Street Cries: depictions of London’s poor
25 March to 31 July 2011
A display of significant paintings, prints and drawings went on show at the Museum of London from the 25 March 2011. The images, by artists including Gustave Doré, Théodore Géricault, Thomas Rowlandson and Paul Sandby, consider how the urban poor were depicted from the 17th to the 19th century.
The prints and drawings illustrate street vendors and London’s urban poor, including travelling carpenters and cane-weavers, prostitutes and criminals. Some of these images present an idealised vision of the poor; others are amongst the first works of art to attempt a more realistic view of London’s poorest inhabitants.
The collection poses interesting questions about how society in these periods was organised, the motives of those making, selling and buying the prints, and the status and identity of the people portrayed. The Street Cries exhibition explores these issues and showcases some of the museum’s most important 18th and 19th century prints and drawings.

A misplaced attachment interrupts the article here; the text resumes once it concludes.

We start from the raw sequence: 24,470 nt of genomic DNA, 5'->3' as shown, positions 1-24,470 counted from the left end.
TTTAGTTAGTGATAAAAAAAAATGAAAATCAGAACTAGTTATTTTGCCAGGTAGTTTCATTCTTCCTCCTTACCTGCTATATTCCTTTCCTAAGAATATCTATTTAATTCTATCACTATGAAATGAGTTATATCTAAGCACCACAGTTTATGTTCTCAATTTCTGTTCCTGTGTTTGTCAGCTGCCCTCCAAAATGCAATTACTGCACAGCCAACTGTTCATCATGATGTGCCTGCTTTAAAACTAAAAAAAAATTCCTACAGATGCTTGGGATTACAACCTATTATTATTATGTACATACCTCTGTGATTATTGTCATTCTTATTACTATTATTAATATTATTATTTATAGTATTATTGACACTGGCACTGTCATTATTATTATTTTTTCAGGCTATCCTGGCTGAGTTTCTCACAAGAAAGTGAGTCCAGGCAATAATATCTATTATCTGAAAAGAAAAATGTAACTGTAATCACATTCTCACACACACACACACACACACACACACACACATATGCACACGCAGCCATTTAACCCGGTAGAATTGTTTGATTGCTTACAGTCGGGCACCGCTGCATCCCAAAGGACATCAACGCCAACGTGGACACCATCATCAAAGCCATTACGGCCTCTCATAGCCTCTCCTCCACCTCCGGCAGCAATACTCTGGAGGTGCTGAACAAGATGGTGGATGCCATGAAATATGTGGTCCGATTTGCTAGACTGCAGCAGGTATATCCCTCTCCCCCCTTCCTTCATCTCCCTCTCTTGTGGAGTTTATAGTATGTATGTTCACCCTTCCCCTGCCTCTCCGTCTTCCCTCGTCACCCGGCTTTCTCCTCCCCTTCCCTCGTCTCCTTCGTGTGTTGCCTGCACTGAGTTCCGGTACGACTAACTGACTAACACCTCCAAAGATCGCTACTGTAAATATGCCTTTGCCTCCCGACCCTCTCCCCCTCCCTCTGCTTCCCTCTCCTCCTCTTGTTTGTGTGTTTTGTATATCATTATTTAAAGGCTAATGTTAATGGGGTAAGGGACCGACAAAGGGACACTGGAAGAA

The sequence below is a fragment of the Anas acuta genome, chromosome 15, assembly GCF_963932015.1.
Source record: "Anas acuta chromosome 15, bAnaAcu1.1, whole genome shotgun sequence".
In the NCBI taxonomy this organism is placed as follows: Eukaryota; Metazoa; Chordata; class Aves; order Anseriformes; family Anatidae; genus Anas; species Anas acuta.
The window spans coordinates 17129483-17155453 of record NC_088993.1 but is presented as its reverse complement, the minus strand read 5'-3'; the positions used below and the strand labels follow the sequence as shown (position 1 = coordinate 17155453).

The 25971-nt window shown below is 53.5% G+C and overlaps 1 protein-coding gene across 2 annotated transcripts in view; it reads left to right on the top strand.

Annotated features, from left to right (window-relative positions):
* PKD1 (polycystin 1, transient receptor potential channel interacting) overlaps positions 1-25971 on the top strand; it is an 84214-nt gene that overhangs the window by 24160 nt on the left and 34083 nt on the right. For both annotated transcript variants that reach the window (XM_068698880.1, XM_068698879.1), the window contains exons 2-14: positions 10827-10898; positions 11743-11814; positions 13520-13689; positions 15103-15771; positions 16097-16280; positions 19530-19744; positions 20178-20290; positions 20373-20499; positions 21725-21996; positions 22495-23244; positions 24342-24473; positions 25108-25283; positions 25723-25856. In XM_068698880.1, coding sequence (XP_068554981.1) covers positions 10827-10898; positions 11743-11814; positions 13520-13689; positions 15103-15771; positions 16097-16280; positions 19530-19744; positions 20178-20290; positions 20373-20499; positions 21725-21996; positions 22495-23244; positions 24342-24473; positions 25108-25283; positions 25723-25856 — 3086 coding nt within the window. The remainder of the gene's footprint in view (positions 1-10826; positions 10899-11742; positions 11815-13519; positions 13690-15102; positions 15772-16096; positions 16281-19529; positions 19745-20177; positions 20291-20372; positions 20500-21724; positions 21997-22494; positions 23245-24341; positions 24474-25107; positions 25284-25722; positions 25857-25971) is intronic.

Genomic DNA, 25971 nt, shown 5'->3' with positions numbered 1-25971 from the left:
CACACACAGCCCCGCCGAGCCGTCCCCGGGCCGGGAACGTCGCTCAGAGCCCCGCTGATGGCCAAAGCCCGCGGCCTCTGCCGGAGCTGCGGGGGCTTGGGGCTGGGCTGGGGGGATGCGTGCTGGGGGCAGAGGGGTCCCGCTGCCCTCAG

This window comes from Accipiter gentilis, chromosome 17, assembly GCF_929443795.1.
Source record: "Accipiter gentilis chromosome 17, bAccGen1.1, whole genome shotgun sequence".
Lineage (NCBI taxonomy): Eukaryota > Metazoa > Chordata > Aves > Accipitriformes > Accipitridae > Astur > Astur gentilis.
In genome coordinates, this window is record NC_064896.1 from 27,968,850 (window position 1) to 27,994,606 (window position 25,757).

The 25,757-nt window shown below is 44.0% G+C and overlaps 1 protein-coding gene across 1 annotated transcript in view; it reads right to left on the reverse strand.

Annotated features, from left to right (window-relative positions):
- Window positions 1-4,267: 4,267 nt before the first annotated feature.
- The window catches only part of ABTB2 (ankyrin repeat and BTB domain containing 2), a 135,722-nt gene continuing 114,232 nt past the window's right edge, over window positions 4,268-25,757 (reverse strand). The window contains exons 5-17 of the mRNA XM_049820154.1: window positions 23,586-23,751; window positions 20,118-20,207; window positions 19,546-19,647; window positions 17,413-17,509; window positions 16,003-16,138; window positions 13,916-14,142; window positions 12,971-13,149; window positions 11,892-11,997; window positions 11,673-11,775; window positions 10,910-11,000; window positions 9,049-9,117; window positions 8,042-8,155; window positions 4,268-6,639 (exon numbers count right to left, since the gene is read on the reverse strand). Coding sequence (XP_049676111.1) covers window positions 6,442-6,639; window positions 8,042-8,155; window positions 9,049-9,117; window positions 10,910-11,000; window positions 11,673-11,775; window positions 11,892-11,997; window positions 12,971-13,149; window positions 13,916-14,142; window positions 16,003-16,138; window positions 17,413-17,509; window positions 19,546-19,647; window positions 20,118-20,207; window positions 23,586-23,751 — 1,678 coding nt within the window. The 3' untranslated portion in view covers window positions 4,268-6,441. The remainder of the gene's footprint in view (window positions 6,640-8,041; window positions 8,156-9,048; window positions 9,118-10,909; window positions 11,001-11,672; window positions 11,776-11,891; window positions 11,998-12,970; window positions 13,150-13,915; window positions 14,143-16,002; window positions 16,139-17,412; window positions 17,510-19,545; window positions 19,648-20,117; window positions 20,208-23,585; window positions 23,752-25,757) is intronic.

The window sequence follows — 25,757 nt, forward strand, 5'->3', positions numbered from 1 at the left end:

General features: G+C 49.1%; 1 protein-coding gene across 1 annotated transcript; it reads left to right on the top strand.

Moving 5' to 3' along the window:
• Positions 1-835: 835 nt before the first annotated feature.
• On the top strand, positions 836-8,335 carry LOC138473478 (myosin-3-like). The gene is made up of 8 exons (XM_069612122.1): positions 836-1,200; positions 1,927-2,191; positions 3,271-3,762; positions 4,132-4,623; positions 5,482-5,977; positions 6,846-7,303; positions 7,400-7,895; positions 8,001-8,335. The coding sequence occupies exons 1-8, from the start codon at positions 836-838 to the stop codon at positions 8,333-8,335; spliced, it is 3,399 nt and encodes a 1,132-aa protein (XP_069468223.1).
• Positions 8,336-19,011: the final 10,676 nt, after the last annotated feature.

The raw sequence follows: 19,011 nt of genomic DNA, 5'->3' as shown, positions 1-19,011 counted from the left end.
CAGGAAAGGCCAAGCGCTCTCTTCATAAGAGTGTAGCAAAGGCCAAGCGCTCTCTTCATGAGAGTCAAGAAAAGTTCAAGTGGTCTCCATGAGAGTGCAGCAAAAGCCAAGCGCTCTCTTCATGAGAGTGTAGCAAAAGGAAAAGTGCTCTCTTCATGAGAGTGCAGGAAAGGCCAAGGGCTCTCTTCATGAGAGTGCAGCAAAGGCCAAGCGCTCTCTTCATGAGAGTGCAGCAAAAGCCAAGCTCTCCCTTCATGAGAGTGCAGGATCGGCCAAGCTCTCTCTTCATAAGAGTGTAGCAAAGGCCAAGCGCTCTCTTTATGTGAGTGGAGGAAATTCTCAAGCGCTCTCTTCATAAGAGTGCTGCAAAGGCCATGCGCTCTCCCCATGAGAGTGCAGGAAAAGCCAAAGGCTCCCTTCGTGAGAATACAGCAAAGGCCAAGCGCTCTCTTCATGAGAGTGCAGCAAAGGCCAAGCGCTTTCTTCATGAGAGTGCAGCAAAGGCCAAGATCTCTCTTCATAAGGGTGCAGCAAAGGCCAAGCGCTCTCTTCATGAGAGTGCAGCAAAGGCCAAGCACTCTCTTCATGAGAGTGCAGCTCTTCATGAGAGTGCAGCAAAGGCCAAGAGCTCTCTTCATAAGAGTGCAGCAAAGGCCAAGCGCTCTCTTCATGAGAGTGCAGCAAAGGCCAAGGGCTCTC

Exhibition curator, Francis Marshall, said:
“The Museum of London’s extensive art collection contains many items which are rarely displayed for conservation reasons. This show offers the chance to see some of our gems: delicate watercolours and prints depicting gritty London subject matter.”
The display at the Museum of London is free and runs from 25 March to 31 July 2011.